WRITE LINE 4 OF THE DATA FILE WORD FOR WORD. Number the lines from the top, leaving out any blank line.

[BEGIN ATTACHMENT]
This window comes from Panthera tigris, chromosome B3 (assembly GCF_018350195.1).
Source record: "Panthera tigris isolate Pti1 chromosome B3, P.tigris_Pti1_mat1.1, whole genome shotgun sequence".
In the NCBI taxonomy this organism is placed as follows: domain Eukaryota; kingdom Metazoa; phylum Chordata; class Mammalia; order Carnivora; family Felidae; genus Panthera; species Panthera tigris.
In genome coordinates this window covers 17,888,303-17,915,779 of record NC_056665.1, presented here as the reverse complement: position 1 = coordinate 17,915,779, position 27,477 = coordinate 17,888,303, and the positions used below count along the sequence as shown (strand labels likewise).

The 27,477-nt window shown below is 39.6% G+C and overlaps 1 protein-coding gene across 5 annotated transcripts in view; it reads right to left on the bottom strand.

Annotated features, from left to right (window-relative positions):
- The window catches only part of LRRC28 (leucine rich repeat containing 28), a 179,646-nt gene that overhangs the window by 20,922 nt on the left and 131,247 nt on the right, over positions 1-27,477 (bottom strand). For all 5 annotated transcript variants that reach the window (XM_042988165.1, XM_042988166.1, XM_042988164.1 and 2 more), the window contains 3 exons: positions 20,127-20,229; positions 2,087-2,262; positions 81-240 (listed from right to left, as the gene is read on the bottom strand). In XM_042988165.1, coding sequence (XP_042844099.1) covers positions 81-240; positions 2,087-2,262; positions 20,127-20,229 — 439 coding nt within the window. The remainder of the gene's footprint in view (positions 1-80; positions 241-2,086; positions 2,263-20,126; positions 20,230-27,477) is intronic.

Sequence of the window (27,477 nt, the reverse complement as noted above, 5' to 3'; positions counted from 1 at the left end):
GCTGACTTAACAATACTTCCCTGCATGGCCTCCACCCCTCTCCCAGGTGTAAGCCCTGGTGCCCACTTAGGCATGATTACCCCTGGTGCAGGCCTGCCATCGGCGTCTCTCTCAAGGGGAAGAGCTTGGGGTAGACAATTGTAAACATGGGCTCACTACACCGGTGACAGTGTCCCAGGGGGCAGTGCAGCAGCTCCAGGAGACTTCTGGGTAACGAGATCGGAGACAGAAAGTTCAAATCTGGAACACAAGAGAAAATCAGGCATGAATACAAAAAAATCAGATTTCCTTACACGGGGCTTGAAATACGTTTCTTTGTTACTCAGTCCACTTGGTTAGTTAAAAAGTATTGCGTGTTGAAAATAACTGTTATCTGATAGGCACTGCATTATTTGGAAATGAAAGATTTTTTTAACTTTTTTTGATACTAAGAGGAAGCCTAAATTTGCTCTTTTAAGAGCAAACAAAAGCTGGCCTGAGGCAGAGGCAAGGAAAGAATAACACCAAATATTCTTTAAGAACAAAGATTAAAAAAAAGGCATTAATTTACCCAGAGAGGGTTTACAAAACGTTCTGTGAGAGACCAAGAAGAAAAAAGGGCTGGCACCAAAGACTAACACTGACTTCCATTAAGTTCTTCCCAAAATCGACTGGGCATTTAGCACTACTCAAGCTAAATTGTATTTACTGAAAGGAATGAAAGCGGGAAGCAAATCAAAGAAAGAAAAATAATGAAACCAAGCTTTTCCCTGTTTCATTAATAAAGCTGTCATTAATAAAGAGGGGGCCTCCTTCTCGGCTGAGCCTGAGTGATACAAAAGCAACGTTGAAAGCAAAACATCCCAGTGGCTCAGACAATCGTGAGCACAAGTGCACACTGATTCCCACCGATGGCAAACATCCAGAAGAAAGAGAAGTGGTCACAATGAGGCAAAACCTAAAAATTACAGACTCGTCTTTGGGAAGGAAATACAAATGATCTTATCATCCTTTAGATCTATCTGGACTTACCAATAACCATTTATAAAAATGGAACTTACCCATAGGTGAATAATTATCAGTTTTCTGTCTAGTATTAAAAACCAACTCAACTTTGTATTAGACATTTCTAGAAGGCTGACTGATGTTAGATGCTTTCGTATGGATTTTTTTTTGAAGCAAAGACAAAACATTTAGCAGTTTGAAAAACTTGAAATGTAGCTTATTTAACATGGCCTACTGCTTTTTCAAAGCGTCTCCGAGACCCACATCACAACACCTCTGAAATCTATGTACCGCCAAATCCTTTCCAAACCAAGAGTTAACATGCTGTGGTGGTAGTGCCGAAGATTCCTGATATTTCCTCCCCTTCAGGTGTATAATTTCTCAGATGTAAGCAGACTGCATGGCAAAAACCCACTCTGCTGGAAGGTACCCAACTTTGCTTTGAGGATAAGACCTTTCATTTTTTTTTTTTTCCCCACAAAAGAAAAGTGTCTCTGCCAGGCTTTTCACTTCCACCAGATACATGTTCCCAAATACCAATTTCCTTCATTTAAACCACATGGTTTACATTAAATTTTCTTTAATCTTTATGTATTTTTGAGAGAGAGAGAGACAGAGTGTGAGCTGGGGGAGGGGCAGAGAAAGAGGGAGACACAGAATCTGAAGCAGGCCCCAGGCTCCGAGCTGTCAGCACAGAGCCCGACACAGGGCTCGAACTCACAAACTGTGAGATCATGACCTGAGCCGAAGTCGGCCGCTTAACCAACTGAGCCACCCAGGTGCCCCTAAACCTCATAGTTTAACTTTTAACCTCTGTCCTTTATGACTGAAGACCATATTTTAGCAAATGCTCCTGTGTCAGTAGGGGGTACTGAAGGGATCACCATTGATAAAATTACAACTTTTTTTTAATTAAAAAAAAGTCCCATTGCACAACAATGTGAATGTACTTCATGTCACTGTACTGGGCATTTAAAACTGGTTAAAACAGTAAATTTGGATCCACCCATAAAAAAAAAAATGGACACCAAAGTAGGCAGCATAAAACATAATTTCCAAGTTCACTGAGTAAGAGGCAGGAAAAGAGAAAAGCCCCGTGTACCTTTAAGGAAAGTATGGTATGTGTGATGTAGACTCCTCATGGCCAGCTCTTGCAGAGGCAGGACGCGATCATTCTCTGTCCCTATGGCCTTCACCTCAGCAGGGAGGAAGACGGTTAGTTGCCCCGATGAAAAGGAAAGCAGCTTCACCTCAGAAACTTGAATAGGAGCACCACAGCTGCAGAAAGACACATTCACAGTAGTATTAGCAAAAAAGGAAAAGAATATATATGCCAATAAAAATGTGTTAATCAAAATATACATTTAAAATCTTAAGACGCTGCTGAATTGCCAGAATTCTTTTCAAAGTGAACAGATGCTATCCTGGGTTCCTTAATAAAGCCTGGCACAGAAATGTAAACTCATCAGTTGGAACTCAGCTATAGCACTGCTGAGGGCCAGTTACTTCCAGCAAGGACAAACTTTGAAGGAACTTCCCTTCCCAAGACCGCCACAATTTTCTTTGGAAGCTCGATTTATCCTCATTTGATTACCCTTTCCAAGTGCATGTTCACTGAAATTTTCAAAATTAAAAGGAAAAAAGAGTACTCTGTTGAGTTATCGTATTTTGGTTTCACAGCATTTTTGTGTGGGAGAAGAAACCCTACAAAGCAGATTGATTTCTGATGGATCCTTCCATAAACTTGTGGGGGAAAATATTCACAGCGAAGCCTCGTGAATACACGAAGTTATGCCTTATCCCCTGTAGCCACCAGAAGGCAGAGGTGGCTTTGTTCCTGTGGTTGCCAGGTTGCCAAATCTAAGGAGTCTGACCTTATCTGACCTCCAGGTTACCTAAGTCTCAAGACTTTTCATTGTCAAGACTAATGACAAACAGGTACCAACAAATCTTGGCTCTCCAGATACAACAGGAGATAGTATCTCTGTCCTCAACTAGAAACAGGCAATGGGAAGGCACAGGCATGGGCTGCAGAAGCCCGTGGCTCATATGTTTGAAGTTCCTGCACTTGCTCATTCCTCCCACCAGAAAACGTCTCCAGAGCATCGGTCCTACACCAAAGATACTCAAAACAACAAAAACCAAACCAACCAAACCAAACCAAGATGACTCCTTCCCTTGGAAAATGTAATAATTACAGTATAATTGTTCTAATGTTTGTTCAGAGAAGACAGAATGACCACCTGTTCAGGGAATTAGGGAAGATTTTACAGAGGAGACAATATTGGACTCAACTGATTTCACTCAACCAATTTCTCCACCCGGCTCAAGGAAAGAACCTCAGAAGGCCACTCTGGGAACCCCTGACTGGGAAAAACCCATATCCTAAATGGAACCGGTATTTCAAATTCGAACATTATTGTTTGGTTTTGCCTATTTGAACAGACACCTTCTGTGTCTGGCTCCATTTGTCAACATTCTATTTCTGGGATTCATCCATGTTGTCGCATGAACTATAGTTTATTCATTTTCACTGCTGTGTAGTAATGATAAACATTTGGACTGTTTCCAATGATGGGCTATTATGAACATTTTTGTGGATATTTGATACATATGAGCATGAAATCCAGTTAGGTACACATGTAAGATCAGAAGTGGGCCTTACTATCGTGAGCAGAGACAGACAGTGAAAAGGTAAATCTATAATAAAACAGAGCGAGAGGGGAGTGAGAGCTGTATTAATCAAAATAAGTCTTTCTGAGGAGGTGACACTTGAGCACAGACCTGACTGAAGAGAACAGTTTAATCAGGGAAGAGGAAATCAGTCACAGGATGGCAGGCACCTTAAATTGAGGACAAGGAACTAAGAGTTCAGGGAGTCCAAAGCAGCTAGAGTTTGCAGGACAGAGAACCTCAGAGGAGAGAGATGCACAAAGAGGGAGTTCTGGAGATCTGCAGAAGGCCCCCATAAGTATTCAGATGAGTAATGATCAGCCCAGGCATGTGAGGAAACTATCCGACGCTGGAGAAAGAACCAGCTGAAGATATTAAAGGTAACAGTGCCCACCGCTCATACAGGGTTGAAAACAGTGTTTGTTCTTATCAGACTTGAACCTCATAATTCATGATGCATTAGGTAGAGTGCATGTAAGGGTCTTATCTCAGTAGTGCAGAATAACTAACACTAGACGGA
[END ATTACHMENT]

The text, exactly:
In genome coordinates this window covers 17,888,303-17,915,779 of record NC_056665.1, presented here as the reverse complement: position 1 = coordinate 17,915,779, position 27,477 = coordinate 17,888,303, and the positions used below count along the sequence as shown (strand labels likewise).